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amount of the episode is billed after the episode has been completed. The RAP received for that particular episode is deducted from the final payment. If a final bill is not submitted within the greater of 120 days from the start of the episode, or 60 days from the date the RAP was paid, any RAPs received for that episode will be recouped by Medicare from any other Medicare claims in process for that particular provider. The RAP and final claim must then be resubmitted. For subsequent episodes of care contiguous with the first episode for a particular patient, the Company submits a RAP for 50% instead of 60% of the estimated reimbursement. The remaining 50% reimbursement is requested upon completion of the episode. The Company has earned net service revenue in excess of billings rendered to Medicare.
 
Our Medicare population is paid at a prospectively set amount that can be determined at the time services are rendered. Our Medicaid reimbursement is based on a predetermined fee schedule applied to each individual service we provide. Our managed care contracts are structured similar to either the Medicare or Medicaid payment methodologies. Because of our payor mix, we are able to calculate our actual amount due at the patient level and adjust the gross charges down to the actual amount at the time of billing. This negates the need for an estimated contractual allowance to be booked at the time we report net service revenue for each reporting period.
 
At December 31, 2008, our allowance for uncollectible accounts, as a percentage of patient accounts receivable, was approximately 14.0%, or $10.0 million, compared to 11.3% at December 31, 2007.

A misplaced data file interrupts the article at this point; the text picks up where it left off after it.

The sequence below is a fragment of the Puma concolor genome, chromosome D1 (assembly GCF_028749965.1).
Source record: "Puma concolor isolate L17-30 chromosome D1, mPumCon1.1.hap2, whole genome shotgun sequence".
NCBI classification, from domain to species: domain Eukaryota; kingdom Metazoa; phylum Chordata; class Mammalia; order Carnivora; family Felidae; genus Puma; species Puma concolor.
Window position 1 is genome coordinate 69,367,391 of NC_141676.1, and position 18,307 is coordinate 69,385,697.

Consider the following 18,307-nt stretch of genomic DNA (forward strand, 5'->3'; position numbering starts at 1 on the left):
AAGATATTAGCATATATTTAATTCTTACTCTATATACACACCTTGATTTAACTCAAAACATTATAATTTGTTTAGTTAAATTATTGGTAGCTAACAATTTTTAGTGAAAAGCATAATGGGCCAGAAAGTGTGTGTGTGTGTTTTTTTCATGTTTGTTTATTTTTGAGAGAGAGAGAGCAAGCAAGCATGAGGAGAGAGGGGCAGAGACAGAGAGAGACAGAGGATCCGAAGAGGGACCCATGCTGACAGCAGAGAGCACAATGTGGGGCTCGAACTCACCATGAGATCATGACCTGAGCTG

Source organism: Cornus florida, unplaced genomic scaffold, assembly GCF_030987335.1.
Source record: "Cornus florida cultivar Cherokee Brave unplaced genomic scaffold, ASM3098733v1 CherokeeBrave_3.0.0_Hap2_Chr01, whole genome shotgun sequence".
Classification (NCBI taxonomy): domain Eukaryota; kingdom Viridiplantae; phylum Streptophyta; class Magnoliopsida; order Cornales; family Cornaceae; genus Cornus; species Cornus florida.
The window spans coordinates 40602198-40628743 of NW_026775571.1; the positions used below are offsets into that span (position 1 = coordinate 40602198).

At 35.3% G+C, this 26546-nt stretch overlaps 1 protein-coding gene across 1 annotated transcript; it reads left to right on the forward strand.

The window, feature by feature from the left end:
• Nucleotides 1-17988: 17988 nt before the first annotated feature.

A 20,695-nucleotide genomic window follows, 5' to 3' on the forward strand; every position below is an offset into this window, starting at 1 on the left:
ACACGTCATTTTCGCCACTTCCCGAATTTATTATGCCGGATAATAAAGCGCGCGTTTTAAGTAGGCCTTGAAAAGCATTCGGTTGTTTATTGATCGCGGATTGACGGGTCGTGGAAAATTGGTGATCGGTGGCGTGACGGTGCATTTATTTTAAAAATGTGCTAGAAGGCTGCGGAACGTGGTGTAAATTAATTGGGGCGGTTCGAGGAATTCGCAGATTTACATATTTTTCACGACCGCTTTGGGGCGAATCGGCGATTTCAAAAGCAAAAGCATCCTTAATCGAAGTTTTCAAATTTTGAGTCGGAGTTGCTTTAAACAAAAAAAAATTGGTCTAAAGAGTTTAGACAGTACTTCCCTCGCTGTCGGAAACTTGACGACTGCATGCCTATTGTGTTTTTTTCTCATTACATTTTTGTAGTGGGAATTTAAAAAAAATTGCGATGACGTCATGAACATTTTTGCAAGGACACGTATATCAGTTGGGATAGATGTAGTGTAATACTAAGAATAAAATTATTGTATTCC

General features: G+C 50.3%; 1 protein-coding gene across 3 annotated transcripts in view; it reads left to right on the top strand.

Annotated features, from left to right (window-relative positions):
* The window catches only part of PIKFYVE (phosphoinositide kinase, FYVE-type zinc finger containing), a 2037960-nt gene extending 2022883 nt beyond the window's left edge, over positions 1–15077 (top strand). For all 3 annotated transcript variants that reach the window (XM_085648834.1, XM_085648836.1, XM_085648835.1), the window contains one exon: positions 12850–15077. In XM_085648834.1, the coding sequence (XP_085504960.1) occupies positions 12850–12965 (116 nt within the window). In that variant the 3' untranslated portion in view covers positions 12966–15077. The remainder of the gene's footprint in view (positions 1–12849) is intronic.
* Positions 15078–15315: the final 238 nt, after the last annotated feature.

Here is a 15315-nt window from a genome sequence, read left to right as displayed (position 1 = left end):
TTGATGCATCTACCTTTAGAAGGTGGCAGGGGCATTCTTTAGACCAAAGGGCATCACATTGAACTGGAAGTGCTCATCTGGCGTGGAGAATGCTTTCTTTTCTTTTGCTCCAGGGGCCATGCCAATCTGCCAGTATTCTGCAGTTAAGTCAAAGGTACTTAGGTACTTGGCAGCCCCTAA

The following table sets forth as of December 31, 2008, the aging of accounts receivable (based on the billing date) and the total allowance for uncollectible accounts expressed as a percentage of the related aged accounts receivable:
 
                                                                         
Payor
  0-30     31-60     61-90     91-120     121-150     151-180     181-240     241+     Total  
    (Amounts in thousands)        
 
Medicare
  $ 30,704     $ 7,113     $ 3,955     $ 2,688     $ 2,207     $ 1,911     $ 711     $ 3,272     $ 52,561  
Medicaid
    1,556       837       414       301       281       499       327       1,727       5,942  
Other
    2,126       4,060       1,470       1,160       1,106       973       406       1,696       12,997  
                                                                         
Total
  $ 34,386     $ 12,010     $ 5,839     $ 4,149     $ 3,594     $ 3,383     $ 1,444     $ 6,995     $ 71,500